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Can the Singularity Solve the Valentine's Day Dilemma?

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Every February, anxiety. Valentine's Day looms and I agonize over what to get/do for my girlfriend. I'll call her Veronica.* Funny/sexy/romantic card? Turkish delight or chocolates? Dinner at a fancy restaurant, and if so, which one? Lingerie? What size, style? Slutty or tasteful? [*See her response to this column below.]

Veronica has quirky--that is to say, unpredictable—tastes. The best present I ever got her, the one she appreciated most, was a vegetable scrubber with "natural" (hemp? flax?) bristles. After hers got old and died, she couldn't find a replacement, and then I noticed one in a cookware shop in my hometown. Veronica was ecstatic! At getting a vegetable scrubber!

Otherwise, my gifts to Veronica often disappoint her. So I was wracking my brains about what to give her this year when I read a New York Times Magazine Q&A with Ray Kurzweil. I had my usual kneejerk aversive reaction: Why the hell is the Times giving Kurzweil free publicity—again--for his scitech-cult nonsense! And how could Google make this guy director of engineering fer crissake! But then I started wondering: Could a Singularity-style technology, like a brain implant, help me solve my Valentine's Day Dilemma?

The Valentine's Day Dilemma is a synecdoche of sorts for the much larger problem of subjectivity, or solipsism. Both Veronica and I—and all sentient creatures—are locked in our own private worlds. We can send signals to each other, visual, auditory and tactile, but neither of us can ever really be sure what the other is thinking. There's lots of guesswork involved in our signal interpretation, which inevitably leads to squabbles, disappointments and so on. The dismal downside of romance.

These sorts of problems could be overcome if Veronica and I were both equipped with Stimoceivers. That is the term that brain-implant pioneer Jose Delgado (whom I profiled for Scientific American in October 2005) coined a half century ago for devices that he inserted into the brains of bulls, monkeys and humans. His Stimoceivers could detect and transmit signals from neural tissue as well as feeding signals back to the brain via electrical stimulation.

Delgado's devices were crude. The Stimoceiver I envision would be snazzy, broadband, AI-enhanced. It would make Delgado's device—and all our current methods of romantic communication--look as primitive as smoke signals.

Stimoceivers could have all sorts of apps for specific tasks. For example, I'd like a gift-giving app that queries Veronica's brain about what she really wants for Valentine's Day. Replicas of Ancient Egyptian owl figurines? Peter Max Tarot cards? Dinner at that Peruvian vegetarian restaurant in the Village? The app could do an internet search to see if the gift is available, within my price parameters, and order it, make the reservation, etc. Easy peasy lemon squeezy (as Veronica likes to say).

The app could also design a customized card--sappy/funny/naughty, whatever would delight Veronica. She will pre-arrange the settings on her Stimceiver so that it responds to my queries without alerting her conscious self, so my gifts will be a surprise.

Other apps could ensure in various ways that our Valentine's Day dinner goes smoothly. One app could express my romantic feelings for Veronica more eloquently than I can. Call it the Cyrano de Bergerac app. Another app could filter out negative thoughts I might have about Veronica. Not that I ever have negative thoughts, but just in case. The app could also block transmission of thoughts that aren't really negative but that she might take the wrong way.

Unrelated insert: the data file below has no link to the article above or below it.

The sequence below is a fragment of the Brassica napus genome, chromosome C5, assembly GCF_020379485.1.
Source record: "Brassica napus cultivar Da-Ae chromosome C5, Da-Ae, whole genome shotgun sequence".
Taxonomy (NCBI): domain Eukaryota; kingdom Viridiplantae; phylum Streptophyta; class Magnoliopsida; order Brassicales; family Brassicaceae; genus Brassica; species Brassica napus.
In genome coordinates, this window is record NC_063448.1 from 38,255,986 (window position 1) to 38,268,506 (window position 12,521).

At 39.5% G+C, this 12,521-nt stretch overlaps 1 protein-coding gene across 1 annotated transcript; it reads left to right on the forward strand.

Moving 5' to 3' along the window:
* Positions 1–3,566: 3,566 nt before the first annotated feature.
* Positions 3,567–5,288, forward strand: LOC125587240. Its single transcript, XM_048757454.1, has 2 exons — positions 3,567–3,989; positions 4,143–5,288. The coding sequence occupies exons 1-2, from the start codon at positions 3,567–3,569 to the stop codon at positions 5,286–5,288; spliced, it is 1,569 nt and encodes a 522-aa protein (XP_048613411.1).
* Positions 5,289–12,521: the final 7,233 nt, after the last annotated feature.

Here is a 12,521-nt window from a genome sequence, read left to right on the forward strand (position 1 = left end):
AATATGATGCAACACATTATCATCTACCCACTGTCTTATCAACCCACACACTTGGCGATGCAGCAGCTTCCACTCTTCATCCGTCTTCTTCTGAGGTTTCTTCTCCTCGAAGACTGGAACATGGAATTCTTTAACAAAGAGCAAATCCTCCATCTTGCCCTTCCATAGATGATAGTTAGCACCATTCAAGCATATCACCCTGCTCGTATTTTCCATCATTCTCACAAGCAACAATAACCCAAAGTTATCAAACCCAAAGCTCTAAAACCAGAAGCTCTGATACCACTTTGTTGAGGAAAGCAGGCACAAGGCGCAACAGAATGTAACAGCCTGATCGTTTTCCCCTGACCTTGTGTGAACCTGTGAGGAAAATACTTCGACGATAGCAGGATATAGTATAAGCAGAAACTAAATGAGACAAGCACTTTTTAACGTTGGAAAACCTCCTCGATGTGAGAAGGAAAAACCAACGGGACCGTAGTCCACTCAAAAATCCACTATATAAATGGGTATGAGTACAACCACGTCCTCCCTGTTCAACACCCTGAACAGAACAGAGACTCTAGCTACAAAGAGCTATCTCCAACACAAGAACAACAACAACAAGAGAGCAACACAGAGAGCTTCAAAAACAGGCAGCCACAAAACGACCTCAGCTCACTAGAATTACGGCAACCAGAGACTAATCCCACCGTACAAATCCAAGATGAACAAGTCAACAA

If Veronica starts talking about something that bores me, my Stimoceiver would commandeer my language and motor centers. I'll nod, maintain eye contact and emit appropriate verbal responses while the bulk of my brain is composing another "Cross-check" column or @Horganism twaiku.

The Stimoceiver would have total data-recording and storage capability, to resolve any disputes that might arise if Veronica and I have different recollections of something, like last year's Valentine's Day: "I told you I hate white chocolate when you gave them to me last year!" "I distinctively remember you saying you love white chocolate!" Let's check our shared Stimoceiver databases and see who's right!

In fact, such petty disagreements would never even arise, because we would have apps that anticipate and resolve potential conflicts before they even rise to the level of our awareness. It would be like having teams of super-smart troubleshooters, who never get tired and cranky, working 24/7 on our relationship down in the basements of our psyches. Our technologically enhanced love will be perfect, harmonious, unblemished by human frailty. Every day will be like Valentine's Day, except much, much better.

I can't wait for the Singularity.

*"Veronica" responds: Here's the problem with this idea, Mr. Science. If this Stimoceiver existed then personalities wouldn't matter much, would they? You could just implant a Stimoceiver in any physically healthy, good-looking specimen and: Whammo! The perfect boyfriend. And even then, relationships would get boring. If all that mattered was that I actually get the right present, then I'd just buy it myself. You're eliminating the dance that makes life interesting. And where's the challenge? Pretty soon we're just those fat people in WALL-E zipping around on scooters and living in their minds. Be mine! "Veronica" XXOO

Image: Paul Loughridge, http://www.flickr.com/photos/lockwasher.

The views expressed are those of the author and are not necessarily those of Scientific American.

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